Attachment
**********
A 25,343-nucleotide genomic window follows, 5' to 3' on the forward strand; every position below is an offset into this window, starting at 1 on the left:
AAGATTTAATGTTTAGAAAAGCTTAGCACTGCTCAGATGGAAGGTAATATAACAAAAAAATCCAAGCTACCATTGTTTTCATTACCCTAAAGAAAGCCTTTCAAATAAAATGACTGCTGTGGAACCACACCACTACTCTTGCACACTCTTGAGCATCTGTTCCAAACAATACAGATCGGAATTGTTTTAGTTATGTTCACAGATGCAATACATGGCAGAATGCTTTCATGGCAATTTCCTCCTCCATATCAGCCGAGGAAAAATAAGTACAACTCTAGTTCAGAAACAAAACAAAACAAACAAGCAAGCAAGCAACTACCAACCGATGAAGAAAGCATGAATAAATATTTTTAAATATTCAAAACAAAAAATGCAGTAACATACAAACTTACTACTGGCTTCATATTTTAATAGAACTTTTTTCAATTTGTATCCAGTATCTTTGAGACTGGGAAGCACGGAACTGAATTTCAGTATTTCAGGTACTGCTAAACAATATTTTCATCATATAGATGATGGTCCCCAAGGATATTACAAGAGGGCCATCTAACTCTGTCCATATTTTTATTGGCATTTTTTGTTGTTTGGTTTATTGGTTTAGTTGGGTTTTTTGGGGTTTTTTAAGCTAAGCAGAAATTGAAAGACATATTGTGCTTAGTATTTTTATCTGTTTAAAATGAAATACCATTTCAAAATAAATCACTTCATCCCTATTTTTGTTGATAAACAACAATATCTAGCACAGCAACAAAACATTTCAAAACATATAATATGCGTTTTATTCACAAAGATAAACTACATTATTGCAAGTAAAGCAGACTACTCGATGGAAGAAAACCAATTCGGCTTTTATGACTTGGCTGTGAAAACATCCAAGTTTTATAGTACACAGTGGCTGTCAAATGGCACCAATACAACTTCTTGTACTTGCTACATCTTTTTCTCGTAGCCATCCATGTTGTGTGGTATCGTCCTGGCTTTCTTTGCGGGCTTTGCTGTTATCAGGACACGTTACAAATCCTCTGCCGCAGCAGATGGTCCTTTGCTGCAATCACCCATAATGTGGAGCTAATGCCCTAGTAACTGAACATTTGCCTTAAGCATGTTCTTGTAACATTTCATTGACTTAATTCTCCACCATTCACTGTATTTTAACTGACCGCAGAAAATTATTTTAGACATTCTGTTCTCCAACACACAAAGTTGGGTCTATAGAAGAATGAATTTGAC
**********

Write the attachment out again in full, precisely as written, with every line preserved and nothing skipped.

A 25,343-nucleotide genomic window follows, 5' to 3' on the forward strand; every position below is an offset into this window, starting at 1 on the left:
AAGATTTAATGTTTAGAAAAGCTTAGCACTGCTCAGATGGAAGGTAATATAACAAAAAAATCCAAGCTACCATTGTTTTCATTACCCTAAAGAAAGCCTTTCAAATAAAATGACTGCTGTGGAACCACACCACTACTCTTGCACACTCTTGAGCATCTGTTCCAAACAATACAGATCGGAATTGTTTTAGTTATGTTCACAGATGCAATACATGGCAGAATGCTTTCATGGCAATTTCCTCCTCCATATCAGCCGAGGAAAAATAAGTACAACTCTAGTTCAGAAACAAAACAAAACAAACAAGCAAGCAAGCAACTACCAACCGATGAAGAAAGCATGAATAAATATTTTTAAATATTCAAAACAAAAAATGCAGTAACATACAAACTTACTACTGGCTTCATATTTTAATAGAACTTTTTTCAATTTGTATCCAGTATCTTTGAGACTGGGAAGCACGGAACTGAATTTCAGTATTTCAGGTACTGCTAAACAATATTTTCATCATATAGATGATGGTCCCCAAGGATATTACAAGAGGGCCATCTAACTCTGTCCATATTTTTATTGGCATTTTTTGTTGTTTGGTTTATTGGTTTAGTTGGGTTTTTTGGGGTTTTTTAAGCTAAGCAGAAATTGAAAGACATATTGTGCTTAGTATTTTTATCTGTTTAAAATGAAATACCATTTCAAAATAAATCACTTCATCCCTATTTTTGTTGATAAACAACAATATCTAGCACAGCAACAAAACATTTCAAAACATATAATATGCGTTTTATTCACAAAGATAAACTACATTATTGCAAGTAAAGCAGACTACTCGATGGAAGAAAACCAATTCGGCTTTTATGACTTGGCTGTGAAAACATCCAAGTTTTATAGTACACAGTGGCTGTCAAATGGCACCAATACAACTTCTTGTACTTGCTACATCTTTTTCTCGTAGCCATCCATGTTGTGTGGTATCGTCCTGGCTTTCTTTGCGGGCTTTGCTGTTATCAGGACACGTTACAAATCCTCTGCCGCAGCAGATGGTCCTTTGCTGCAATCACCCATAATGTGGAGCTAATGCCCTAGTAACTGAACATTTGCCTTAAGCATGTTCTTGTAACATTTCATTGACTTAATTCTCCACCATTCACTGTATTTTAACTGACCGCAGAAAATTATTTTAGACATTCTGTTCTCCAACACACAAAGTTGGGTCTATAGAAGAATGAATTTGAC